Typically, this value is calculated by the CRE (commission de régulation de l’énergie) and it is based on several different factors, which are explained on this government website. These tariffs proposed by the CRE are then subject to approval by the ministers in charge of energy and the economy.

READ MORE: EXPLAINED: Why are French energy prices capped?

These affect the state-owned Engie (formerly Gaz de France), the mostly state-owned EDF and some local distribution companies. Around 70 percent of people in France get their electricity from EDF but other suppliers do exist in the market.

These alternative suppliers, like Direct-Énergie, Total Spring or Antargaz, are free to charge more – but don’t usually charge much above the EDF rates for obvious commercial reasons.

Basic rate

The government-set limit in price rises refers only to the basic rate (option base) for electricity.

This plan represents over 80 percent of the 32 million households connected to the electricity grid in France. So, there is a good chance you might be subscribed to this without even realising it. 

If you are on the basic tariff rate, your bill will not increase by more than four percent this year.

Other tariff options

However, other options for electricity bills do exist, including off-peak rates, green deals and fixed energy prices for a certain period.

Typically people who sign up for these will have been paying less for their electricity in the preceding months than those on the base rate.

However, there are certain special deals that are not covered by the four percent cap, and some users will find that their deal period has come to an end, they are then shifted onto the base rate – which is likely to represent a price increase for them of more than four percent.

It’s little consolation when faced with rising bills, but you will likely have been paying significantly less than customers who have been in the base rate for the past few years.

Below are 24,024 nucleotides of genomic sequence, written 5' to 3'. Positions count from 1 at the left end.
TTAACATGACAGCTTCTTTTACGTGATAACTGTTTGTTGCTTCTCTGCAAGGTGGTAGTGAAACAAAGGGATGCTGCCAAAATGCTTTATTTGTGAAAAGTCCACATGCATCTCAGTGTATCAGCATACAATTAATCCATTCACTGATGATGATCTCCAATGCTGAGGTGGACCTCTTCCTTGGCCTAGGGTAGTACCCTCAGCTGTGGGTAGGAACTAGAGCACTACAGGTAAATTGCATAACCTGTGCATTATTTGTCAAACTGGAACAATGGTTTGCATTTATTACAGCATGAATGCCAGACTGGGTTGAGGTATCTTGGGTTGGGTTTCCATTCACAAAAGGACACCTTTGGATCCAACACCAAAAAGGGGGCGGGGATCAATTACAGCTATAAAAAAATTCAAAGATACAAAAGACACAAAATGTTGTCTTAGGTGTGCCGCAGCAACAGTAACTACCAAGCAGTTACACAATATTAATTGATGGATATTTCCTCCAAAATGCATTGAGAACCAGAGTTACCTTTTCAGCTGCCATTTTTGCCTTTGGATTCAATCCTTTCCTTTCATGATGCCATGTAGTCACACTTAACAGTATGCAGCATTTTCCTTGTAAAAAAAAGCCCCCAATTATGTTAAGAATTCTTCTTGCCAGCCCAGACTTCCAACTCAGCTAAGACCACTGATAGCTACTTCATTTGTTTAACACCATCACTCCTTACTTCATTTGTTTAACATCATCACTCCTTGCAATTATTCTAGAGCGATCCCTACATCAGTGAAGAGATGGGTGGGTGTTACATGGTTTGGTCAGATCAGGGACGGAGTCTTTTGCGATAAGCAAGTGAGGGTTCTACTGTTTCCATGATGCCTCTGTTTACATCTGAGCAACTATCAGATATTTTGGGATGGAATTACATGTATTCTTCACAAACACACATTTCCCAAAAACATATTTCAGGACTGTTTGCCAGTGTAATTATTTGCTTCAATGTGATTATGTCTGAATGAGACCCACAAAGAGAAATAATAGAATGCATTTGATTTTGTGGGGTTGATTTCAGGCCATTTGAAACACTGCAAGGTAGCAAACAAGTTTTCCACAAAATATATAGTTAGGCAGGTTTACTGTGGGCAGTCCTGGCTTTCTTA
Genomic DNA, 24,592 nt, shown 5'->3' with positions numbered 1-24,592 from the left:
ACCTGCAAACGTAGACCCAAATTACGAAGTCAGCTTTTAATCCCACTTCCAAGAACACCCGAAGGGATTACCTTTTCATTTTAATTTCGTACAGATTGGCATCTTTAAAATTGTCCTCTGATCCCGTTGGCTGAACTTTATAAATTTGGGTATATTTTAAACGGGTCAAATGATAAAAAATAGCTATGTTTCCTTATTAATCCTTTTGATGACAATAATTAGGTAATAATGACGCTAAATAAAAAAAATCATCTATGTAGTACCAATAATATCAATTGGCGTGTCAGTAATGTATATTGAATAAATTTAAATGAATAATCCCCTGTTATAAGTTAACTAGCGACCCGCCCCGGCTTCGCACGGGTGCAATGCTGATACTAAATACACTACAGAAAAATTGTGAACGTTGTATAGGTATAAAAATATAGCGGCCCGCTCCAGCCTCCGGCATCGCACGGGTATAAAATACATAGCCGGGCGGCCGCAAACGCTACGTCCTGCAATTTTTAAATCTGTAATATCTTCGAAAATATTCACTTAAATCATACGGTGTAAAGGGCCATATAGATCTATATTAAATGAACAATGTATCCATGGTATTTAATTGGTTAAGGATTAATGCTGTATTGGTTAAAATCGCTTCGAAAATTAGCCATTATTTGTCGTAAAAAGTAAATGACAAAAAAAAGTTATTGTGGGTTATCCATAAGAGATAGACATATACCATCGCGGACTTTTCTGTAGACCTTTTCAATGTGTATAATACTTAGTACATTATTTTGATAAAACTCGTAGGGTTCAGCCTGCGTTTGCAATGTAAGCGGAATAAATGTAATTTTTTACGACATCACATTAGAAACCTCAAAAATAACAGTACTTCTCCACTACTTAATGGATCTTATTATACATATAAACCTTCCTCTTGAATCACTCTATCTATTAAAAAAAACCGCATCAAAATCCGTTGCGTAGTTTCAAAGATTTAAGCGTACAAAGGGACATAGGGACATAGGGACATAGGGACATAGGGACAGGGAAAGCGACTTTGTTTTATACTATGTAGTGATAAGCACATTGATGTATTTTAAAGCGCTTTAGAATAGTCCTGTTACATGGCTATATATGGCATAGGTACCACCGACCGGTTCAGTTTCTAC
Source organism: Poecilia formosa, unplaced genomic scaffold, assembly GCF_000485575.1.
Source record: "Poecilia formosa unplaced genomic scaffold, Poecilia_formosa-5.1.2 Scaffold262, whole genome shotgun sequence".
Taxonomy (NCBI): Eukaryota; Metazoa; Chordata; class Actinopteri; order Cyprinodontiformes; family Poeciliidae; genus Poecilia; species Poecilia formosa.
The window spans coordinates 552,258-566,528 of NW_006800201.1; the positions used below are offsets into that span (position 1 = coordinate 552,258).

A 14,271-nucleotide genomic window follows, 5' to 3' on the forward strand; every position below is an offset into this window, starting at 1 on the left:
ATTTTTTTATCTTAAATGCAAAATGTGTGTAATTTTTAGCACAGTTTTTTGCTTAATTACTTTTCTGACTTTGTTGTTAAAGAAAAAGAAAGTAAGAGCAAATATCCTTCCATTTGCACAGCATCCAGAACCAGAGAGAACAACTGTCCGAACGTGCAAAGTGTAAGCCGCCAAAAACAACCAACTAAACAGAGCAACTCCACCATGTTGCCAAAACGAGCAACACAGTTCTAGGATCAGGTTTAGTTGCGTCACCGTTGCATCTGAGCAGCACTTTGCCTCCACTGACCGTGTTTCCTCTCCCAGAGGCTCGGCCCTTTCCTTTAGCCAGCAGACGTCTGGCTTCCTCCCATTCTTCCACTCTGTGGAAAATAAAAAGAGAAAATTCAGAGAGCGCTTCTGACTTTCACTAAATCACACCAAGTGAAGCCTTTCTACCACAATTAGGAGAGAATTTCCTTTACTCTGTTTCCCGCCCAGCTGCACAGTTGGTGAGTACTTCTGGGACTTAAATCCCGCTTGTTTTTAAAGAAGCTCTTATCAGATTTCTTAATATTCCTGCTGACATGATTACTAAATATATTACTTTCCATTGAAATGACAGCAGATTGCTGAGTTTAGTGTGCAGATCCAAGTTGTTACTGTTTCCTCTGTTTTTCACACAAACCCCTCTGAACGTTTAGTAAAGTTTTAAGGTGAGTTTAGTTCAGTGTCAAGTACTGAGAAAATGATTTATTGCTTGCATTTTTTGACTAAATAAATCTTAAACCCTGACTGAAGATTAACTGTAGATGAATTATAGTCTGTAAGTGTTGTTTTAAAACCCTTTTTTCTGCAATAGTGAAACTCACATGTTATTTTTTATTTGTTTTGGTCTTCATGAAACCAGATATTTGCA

READ MORE: French government to continue energy price freeze until at least 2023

Kilowatt price

Because most electricity price plans are bafflingly complicated, the easiest way to compare is to look at the price per kilowatt-hour.

Your electricity bill consists of a fixed part, the monthly subscription (abonnement) and the variable part, which depends on the quantity of electricity consumed (in euro per kilowatt-hour, kWh). The latter part is what is concerned by the tariff shield of four percent.

Here is an example of what that might look like:

The mid-August base rate price per kilowatt-hour is €0.1740/ kWh, so if you’re with EDF they cannot charge you more than this rate.

Other EDF plans charge significantly less than that – for example the Vert Electrique Weekend deal has been charging €0.1080/kWh on weekends and €0.1434/kWh on weekdays. 

Bill rises

With the tariff shield, the average resident customer on the base rate will see a €38 rise on their bill this year, while professional customers will see an average of €60 rise. 

Without the tariff shield, electricity prices per residential (non-business) customer would likely have increased an average of €330 a year, according to the CRE.